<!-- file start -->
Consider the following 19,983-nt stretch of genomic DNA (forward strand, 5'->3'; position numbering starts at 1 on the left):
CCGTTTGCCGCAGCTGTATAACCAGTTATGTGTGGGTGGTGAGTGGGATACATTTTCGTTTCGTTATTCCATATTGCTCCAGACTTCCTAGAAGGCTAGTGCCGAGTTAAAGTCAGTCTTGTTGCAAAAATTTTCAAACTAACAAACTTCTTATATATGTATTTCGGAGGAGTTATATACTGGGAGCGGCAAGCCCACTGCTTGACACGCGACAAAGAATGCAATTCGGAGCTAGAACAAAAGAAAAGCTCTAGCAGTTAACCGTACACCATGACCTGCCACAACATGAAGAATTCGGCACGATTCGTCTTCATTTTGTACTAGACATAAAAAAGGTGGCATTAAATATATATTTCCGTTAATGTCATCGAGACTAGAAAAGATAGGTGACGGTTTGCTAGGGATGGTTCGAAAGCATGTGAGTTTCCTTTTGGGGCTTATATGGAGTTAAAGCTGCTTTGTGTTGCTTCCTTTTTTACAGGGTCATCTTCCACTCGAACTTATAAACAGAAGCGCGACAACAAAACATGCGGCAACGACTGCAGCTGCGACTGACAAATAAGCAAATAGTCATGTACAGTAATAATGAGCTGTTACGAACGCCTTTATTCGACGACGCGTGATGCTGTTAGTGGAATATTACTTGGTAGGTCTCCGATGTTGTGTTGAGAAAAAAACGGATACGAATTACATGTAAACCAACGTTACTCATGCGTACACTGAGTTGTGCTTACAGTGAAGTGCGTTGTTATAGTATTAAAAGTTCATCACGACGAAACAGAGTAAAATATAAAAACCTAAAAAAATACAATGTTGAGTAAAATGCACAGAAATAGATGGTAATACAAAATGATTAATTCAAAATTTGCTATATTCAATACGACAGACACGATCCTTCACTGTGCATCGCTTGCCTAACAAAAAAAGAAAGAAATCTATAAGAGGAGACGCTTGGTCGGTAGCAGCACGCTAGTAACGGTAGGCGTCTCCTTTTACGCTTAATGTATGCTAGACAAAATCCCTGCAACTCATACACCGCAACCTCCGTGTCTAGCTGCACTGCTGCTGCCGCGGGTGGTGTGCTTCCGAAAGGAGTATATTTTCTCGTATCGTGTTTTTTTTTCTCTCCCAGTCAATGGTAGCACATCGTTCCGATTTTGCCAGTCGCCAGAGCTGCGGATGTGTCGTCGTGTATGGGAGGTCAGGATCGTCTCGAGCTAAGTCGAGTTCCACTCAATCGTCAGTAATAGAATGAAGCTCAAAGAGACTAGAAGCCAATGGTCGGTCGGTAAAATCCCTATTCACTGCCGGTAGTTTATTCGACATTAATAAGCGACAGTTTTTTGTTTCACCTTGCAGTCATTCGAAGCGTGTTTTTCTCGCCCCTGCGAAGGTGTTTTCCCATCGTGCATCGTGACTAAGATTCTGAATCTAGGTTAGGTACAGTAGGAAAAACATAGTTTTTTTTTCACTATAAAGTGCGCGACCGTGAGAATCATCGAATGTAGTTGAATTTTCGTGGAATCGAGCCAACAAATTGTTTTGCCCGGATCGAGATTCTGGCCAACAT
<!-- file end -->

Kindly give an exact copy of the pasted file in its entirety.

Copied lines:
Consider the following 19,983-nt stretch of genomic DNA (forward strand, 5'->3'; position numbering starts at 1 on the left):
CCGTTTGCCGCAGCTGTATAACCAGTTATGTGTGGGTGGTGAGTGGGATACATTTTCGTTTCGTTATTCCATATTGCTCCAGACTTCCTAGAAGGCTAGTGCCGAGTTAAAGTCAGTCTTGTTGCAAAAATTTTCAAACTAACAAACTTCTTATATATGTATTTCGGAGGAGTTATATACTGGGAGCGGCAAGCCCACTGCTTGACACGCGACAAAGAATGCAATTCGGAGCTAGAACAAAAGAAAAGCTCTAGCAGTTAACCGTACACCATGACCTGCCACAACATGAAGAATTCGGCACGATTCGTCTTCATTTTGTACTAGACATAAAAAAGGTGGCATTAAATATATATTTCCGTTAATGTCATCGAGACTAGAAAAGATAGGTGACGGTTTGCTAGGGATGGTTCGAAAGCATGTGAGTTTCCTTTTGGGGCTTATATGGAGTTAAAGCTGCTTTGTGTTGCTTCCTTTTTTACAGGGTCATCTTCCACTCGAACTTATAAACAGAAGCGCGACAACAAAACATGCGGCAACGACTGCAGCTGCGACTGACAAATAAGCAAATAGTCATGTACAGTAATAATGAGCTGTTACGAACGCCTTTATTCGACGACGCGTGATGCTGTTAGTGGAATATTACTTGGTAGGTCTCCGATGTTGTGTTGAGAAAAAAACGGATACGAATTACATGTAAACCAACGTTACTCATGCGTACACTGAGTTGTGCTTACAGTGAAGTGCGTTGTTATAGTATTAAAAGTTCATCACGACGAAACAGAGTAAAATATAAAAACCTAAAAAAATACAATGTTGAGTAAAATGCACAGAAATAGATGGTAATACAAAATGATTAATTCAAAATTTGCTATATTCAATACGACAGACACGATCCTTCACTGTGCATCGCTTGCCTAACAAAAAAAGAAAGAAATCTATAAGAGGAGACGCTTGGTCGGTAGCAGCACGCTAGTAACGGTAGGCGTCTCCTTTTACGCTTAATGTATGCTAGACAAAATCCCTGCAACTCATACACCGCAACCTCCGTGTCTAGCTGCACTGCTGCTGCCGCGGGTGGTGTGCTTCCGAAAGGAGTATATTTTCTCGTATCGTGTTTTTTTTTCTCTCCCAGTCAATGGTAGCACATCGTTCCGATTTTGCCAGTCGCCAGAGCTGCGGATGTGTCGTCGTGTATGGGAGGTCAGGATCGTCTCGAGCTAAGTCGAGTTCCACTCAATCGTCAGTAATAGAATGAAGCTCAAAGAGACTAGAAGCCAATGGTCGGTCGGTAAAATCCCTATTCACTGCCGGTAGTTTATTCGACATTAATAAGCGACAGTTTTTTGTTTCACCTTGCAGTCATTCGAAGCGTGTTTTTCTCGCCCCTGCGAAGGTGTTTTCCCATCGTGCATCGTGACTAAGATTCTGAATCTAGGTTAGGTACAGTAGGAAAAACATAGTTTTTTTTTCACTATAAAGTGCGCGACCGTGAGAATCATCGAATGTAGTTGAATTTTCGTGGAATCGAGCCAACAAATTGTTTTGCCCGGATCGAGATTCTGGCCAACAT